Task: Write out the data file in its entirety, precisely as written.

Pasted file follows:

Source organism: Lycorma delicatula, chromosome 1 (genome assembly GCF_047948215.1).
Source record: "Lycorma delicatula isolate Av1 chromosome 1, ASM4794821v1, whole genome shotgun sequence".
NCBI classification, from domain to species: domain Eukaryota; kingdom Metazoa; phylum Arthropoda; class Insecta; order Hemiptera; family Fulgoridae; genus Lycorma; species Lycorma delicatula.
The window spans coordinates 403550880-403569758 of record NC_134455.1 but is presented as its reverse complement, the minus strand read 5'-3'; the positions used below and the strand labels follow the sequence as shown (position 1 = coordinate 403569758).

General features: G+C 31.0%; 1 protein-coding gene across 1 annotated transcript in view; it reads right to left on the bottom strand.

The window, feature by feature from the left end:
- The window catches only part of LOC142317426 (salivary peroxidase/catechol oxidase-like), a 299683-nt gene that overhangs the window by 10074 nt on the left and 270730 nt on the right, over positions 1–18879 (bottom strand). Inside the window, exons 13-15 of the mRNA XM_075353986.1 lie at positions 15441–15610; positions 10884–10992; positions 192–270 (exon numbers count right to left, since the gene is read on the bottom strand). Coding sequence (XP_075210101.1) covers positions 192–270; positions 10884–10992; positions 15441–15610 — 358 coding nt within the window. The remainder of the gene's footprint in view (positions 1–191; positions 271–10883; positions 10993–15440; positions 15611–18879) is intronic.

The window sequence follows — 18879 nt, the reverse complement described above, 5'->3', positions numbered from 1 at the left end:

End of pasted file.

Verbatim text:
Source organism: Lycorma delicatula, chromosome 1 (genome assembly GCF_047948215.1).
Source record: "Lycorma delicatula isolate Av1 chromosome 1, ASM4794821v1, whole genome shotgun sequence".
NCBI classification, from domain to species: domain Eukaryota; kingdom Metazoa; phylum Arthropoda; class Insecta; order Hemiptera; family Fulgoridae; genus Lycorma; species Lycorma delicatula.
The window spans coordinates 403550880-403569758 of record NC_134455.1 but is presented as its reverse complement, the minus strand read 5'-3'; the positions used below and the strand labels follow the sequence as shown (position 1 = coordinate 403569758).

General features: G+C 31.0%; 1 protein-coding gene across 1 annotated transcript in view; it reads right to left on the bottom strand.

The window, feature by feature from the left end:
- The window catches only part of LOC142317426 (salivary peroxidase/catechol oxidase-like), a 299683-nt gene that overhangs the window by 10074 nt on the left and 270730 nt on the right, over positions 1–18879 (bottom strand). Inside the window, exons 13-15 of the mRNA XM_075353986.1 lie at positions 15441–15610; positions 10884–10992; positions 192–270 (exon numbers count right to left, since the gene is read on the bottom strand). Coding sequence (XP_075210101.1) covers positions 192–270; positions 10884–10992; positions 15441–15610 — 358 coding nt within the window. The remainder of the gene's footprint in view (positions 1–191; positions 271–10883; positions 10993–15440; positions 15611–18879) is intronic.

The window sequence follows — 18879 nt, the reverse complement described above, 5'->3', positions numbered from 1 at the left end: